Patterns of Care of Elderly Patients with Metastatic Colorectal Cancer — ASN Events

Patterns of Care of Elderly Patients with Metastatic Colorectal Cancer (#100)

Sagun Parakh 1 , Sayed Ali 1 , Hui-li Wong 2 , Kathryn Field 3 , Jeremy Shapiro 4 , Joe McKendrick 5 , Louise Nott 6 , Peter Gibbs 3 , Desmond Yip 1
  1. The Canberra Hospital, Canberra, ACT, Australia
  2. Systems Biology and Personalised Medicine Division, Walter and Eliza Hall Institute, Melbourne, VIC, Australia
  3. Medical Oncology, Royal Melbourne Hospital , Melbourne, VIC, Australia
  4. Medical Oncology, Alfred Hospital, Melbourne, VIC, Australia
  5. Medical Oncology, Box Hill Hospital, Eastern Health, Melbourne, VIC, Australia
  6. Medical Oncology, Royal Hobart Hospital, Hobart, TAS, Australia

Aim: Elderly patients (pts) account for a large proportion of pts with metastatic colorectal cancer (mCRC). Despite this they are underrepresented in clinical trials and often undertreated. The purpose of this study is to review the patterns of care of elderly pts with mCRC in the community setting.

Methods: Retrospective analysis of 507 elderly (ageĀ > 65 years (yrs)) pts with mCRC on the TRACC (Treatment of Recurrent and Advanced Colorectal Cancer) database enrolled between July 2009 - November 2012. Comprehensive clinical data was collected prospectively on pts with mCRC from 14 sites across Australia. In this analysis pts were grouped according to age: 65-75, 75-85 & >85 yrs. Treatment patterns and intent, performance status (PS), and overall survival (OS) were analysed by age cohorts. Kaplan-Meier method was used for survival analysis.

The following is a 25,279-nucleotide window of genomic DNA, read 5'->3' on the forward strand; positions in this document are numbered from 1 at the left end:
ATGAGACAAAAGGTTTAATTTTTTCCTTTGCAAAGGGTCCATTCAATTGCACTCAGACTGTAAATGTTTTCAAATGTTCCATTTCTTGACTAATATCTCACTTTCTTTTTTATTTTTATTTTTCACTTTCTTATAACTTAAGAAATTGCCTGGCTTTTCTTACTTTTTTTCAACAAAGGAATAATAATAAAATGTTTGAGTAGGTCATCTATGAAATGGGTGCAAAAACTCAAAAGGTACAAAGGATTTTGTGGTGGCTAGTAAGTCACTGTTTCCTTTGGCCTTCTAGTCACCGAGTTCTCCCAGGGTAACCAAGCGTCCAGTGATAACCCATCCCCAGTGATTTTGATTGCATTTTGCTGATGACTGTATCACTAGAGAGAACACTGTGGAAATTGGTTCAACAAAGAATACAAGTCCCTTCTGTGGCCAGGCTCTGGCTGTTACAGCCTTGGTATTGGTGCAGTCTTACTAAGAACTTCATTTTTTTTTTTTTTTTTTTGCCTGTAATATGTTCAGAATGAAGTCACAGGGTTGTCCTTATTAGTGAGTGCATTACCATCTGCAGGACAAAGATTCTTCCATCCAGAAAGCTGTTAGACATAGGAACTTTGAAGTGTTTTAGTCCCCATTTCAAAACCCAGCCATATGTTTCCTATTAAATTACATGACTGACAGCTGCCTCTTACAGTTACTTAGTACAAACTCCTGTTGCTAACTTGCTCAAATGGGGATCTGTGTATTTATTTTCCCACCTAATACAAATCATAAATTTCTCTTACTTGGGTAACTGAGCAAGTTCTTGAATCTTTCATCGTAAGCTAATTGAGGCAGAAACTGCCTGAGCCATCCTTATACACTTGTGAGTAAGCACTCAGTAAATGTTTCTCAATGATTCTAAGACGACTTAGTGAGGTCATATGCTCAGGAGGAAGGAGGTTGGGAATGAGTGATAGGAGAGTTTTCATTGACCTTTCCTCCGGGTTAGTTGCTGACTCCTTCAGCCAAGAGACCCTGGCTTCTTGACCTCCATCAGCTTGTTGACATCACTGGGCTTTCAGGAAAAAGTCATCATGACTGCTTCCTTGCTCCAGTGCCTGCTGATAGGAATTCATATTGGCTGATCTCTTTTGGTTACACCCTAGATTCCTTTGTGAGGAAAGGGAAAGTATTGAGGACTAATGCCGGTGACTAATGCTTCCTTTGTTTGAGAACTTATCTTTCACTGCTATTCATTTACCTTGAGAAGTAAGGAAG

Results: In this cohort, 213 (42.0%), 216 (42.6%) and 78 (15.4%) pts were aged 65-75, 75-85 and >85 yrs respectively. Older patients were more likely to be female (30.5% vs 42.1% vs 52.6%) and have worse PS (PS>2: 18.3% vs 25.9% vs 48.7%). There were no differences in comorbidity score, primary tumour site or resection rates between age groups. 358 (70.6%) elderly pts received chemotherapy. Chemotherapy use declined with increasing age (83.1% vs 70.8% vs 35.9%, p<0.0001). Among very elderly (>85 yrs) pts who received chemotherapy (n=28), 12 (42.9%) received combination chemotherapy and 6 (21.4%) were given bevacizumab. Median OS was 24.3, 17.7 and 11.3 months in the 65-75, 75-85 and >85 yrs age groups respectively. Pts receiving chemotherapy had significantly longer OS than those who did not (median OS 22.7 vs 6.4 months, HR 0.28 (95% CI 0.21-0.38, p<0.0001)).

Conclusion: Multiple studies have confirmed the safety and efficacy of fluorouracil and bevacizumab but in our cohort, chemotherapy and bevacizumab appear to be underutilised in the elderly. Chart review is planned to explore reasons for not administering chemotherapy.